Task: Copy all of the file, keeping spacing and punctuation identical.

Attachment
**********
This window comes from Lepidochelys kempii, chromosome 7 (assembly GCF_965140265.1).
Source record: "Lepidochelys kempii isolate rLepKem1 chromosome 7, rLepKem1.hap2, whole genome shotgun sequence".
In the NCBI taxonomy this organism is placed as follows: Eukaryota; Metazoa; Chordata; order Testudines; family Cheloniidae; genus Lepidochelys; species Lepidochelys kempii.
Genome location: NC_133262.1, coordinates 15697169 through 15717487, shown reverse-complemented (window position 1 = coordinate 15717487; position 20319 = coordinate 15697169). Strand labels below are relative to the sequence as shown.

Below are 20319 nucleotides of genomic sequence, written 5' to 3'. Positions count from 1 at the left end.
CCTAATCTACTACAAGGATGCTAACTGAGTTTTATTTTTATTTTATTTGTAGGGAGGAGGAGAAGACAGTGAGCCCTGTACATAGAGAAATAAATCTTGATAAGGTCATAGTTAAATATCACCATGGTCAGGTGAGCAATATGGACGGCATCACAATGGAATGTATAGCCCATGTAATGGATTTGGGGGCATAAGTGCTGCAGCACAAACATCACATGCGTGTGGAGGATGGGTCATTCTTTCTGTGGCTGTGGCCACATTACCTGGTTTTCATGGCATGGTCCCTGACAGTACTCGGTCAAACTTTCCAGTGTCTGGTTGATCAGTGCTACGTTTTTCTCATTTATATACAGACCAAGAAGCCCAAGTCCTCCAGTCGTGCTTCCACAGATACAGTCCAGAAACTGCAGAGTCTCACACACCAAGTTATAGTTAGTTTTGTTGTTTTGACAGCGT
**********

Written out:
This window comes from Lepidochelys kempii, chromosome 7 (assembly GCF_965140265.1).
Source record: "Lepidochelys kempii isolate rLepKem1 chromosome 7, rLepKem1.hap2, whole genome shotgun sequence".
In the NCBI taxonomy this organism is placed as follows: Eukaryota; Metazoa; Chordata; order Testudines; family Cheloniidae; genus Lepidochelys; species Lepidochelys kempii.
Genome location: NC_133262.1, coordinates 15697169 through 15717487, shown reverse-complemented (window position 1 = coordinate 15717487; position 20319 = coordinate 15697169). Strand labels below are relative to the sequence as shown.

Below are 20319 nucleotides of genomic sequence, written 5' to 3'. Positions count from 1 at the left end.
CCTAATCTACTACAAGGATGCTAACTGAGTTTTATTTTTATTTTATTTGTAGGGAGGAGGAGAAGACAGTGAGCCCTGTACATAGAGAAATAAATCTTGATAAGGTCATAGTTAAATATCACCATGGTCAGGTGAGCAATATGGACGGCATCACAATGGAATGTATAGCCCATGTAATGGATTTGGGGGCATAAGTGCTGCAGCACAAACATCACATGCGTGTGGAGGATGGGTCATTCTTTCTGTGGCTGTGGCCACATTACCTGGTTTTCATGGCATGGTCCCTGACAGTACTCGGTCAAACTTTCCAGTGTCTGGTTGATCAGTGCTACGTTTTTCTCATTTATATACAGACCAAGAAGCCCAAGTCCTCCAGTCGTGCTTCCACAGATACAGTCCAGAAACTGCAGAGTCTCACACACCAAGTTATAGTTAGTTTTGTTGTTTTGACAGCGT